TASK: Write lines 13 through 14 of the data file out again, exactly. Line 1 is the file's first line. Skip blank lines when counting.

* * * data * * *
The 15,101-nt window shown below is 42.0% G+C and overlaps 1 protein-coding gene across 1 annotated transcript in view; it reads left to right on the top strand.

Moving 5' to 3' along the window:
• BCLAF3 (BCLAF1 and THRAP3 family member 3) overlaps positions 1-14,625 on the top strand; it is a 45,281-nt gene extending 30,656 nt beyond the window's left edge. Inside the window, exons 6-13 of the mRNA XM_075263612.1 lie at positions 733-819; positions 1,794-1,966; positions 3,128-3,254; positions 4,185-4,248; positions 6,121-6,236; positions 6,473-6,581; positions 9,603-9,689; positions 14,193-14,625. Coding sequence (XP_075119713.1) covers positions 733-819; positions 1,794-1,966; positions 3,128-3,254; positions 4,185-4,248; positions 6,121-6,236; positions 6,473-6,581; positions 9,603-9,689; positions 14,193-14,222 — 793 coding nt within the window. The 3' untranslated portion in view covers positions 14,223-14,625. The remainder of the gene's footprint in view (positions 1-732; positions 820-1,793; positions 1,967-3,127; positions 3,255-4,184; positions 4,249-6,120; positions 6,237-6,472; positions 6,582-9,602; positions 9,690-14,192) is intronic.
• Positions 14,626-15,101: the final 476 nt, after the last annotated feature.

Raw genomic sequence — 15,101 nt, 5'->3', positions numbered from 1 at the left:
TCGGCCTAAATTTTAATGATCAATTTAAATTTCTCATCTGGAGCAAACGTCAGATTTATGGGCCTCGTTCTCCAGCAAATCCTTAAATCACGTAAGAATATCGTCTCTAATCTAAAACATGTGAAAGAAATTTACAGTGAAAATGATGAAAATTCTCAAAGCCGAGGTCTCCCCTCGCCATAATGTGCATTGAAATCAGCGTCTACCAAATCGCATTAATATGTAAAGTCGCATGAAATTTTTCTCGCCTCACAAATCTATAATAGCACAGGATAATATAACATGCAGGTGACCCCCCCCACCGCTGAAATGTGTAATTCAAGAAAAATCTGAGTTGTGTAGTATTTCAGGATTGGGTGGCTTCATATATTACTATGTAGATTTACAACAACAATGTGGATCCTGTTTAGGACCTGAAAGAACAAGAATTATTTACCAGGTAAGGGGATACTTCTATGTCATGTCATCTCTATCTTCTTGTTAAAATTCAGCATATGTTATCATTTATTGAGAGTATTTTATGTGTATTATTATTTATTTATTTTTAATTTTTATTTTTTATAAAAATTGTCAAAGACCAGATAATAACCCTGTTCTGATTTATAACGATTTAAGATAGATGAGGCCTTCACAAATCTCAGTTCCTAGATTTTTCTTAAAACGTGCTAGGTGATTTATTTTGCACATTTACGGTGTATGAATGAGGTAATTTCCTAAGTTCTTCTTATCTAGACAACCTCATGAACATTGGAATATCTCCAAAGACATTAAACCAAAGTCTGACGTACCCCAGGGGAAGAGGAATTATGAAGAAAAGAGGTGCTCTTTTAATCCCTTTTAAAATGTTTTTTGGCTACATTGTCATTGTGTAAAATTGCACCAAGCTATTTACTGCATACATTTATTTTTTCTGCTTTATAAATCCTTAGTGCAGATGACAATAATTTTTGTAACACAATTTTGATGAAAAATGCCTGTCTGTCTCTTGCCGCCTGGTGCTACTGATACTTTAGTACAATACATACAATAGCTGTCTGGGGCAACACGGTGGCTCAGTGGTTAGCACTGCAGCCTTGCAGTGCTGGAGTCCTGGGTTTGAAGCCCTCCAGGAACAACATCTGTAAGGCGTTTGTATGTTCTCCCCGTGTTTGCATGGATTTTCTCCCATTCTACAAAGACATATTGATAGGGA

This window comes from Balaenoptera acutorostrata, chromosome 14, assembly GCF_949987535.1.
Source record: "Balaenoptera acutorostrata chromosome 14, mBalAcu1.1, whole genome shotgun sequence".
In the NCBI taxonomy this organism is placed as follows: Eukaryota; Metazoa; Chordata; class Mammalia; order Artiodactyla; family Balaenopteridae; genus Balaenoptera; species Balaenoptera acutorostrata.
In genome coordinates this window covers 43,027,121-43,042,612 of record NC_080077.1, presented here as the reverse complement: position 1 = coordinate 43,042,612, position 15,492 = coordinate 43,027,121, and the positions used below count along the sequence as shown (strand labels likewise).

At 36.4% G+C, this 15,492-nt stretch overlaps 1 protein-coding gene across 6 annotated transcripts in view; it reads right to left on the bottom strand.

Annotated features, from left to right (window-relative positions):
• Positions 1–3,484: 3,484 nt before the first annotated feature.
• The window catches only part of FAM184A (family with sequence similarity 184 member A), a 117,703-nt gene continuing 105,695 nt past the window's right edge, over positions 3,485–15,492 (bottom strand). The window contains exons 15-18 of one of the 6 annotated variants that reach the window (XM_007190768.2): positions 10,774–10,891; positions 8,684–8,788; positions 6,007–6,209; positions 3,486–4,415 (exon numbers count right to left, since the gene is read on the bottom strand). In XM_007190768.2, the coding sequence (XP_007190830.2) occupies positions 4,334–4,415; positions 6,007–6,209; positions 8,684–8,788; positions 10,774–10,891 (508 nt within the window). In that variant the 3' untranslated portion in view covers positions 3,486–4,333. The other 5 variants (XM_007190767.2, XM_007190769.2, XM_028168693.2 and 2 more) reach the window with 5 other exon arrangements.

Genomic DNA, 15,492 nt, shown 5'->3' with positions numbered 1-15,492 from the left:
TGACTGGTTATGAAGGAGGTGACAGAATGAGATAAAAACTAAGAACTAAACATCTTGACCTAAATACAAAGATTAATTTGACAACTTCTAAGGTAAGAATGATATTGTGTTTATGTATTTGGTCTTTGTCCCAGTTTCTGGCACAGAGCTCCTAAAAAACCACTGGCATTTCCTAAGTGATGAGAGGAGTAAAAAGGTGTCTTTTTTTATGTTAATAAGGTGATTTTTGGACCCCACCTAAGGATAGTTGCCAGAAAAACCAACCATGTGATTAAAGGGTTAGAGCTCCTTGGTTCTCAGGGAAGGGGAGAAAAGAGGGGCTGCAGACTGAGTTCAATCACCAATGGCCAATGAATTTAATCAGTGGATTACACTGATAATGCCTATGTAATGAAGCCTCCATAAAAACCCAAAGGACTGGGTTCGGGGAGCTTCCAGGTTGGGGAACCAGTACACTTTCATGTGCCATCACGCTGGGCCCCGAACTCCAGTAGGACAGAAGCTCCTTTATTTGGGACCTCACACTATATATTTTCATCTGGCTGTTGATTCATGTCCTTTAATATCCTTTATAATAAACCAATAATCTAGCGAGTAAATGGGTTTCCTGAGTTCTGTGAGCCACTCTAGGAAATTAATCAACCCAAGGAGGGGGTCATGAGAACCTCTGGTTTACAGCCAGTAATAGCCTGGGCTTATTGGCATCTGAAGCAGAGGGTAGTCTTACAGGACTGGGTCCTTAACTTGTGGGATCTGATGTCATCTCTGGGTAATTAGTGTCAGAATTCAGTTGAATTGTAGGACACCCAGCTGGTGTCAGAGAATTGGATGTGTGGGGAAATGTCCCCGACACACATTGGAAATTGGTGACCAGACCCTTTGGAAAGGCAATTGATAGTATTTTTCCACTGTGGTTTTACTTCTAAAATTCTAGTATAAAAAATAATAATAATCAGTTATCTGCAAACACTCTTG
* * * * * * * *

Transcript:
• Positions 1–3,484: 3,484 nt before the first annotated feature.
• The window catches only part of FAM184A (family with sequence similarity 184 member A), a 117,703-nt gene continuing 105,695 nt past the window's right edge, over positions 3,485–15,492 (bottom strand). The window contains exons 15-18 of one of the 6 annotated variants that reach the window (XM_007190768.2): positions 10,774–10,891; positions 8,684–8,788; positions 6,007–6,209; positions 3,486–4,415 (exon numbers count right to left, since the gene is read on the bottom strand). In XM_007190768.2, the coding sequence (XP_007190830.2) occupies positions 4,334–4,415; positions 6,007–6,209; positions 8,684–8,788; positions 10,774–10,891 (508 nt within the window). In that variant the 3' untranslated portion in view covers positions 3,486–4,333. The other 5 variants (XM_007190767.2, XM_007190769.2, XM_028168693.2 and 2 more) reach the window with 5 other exon arrangements.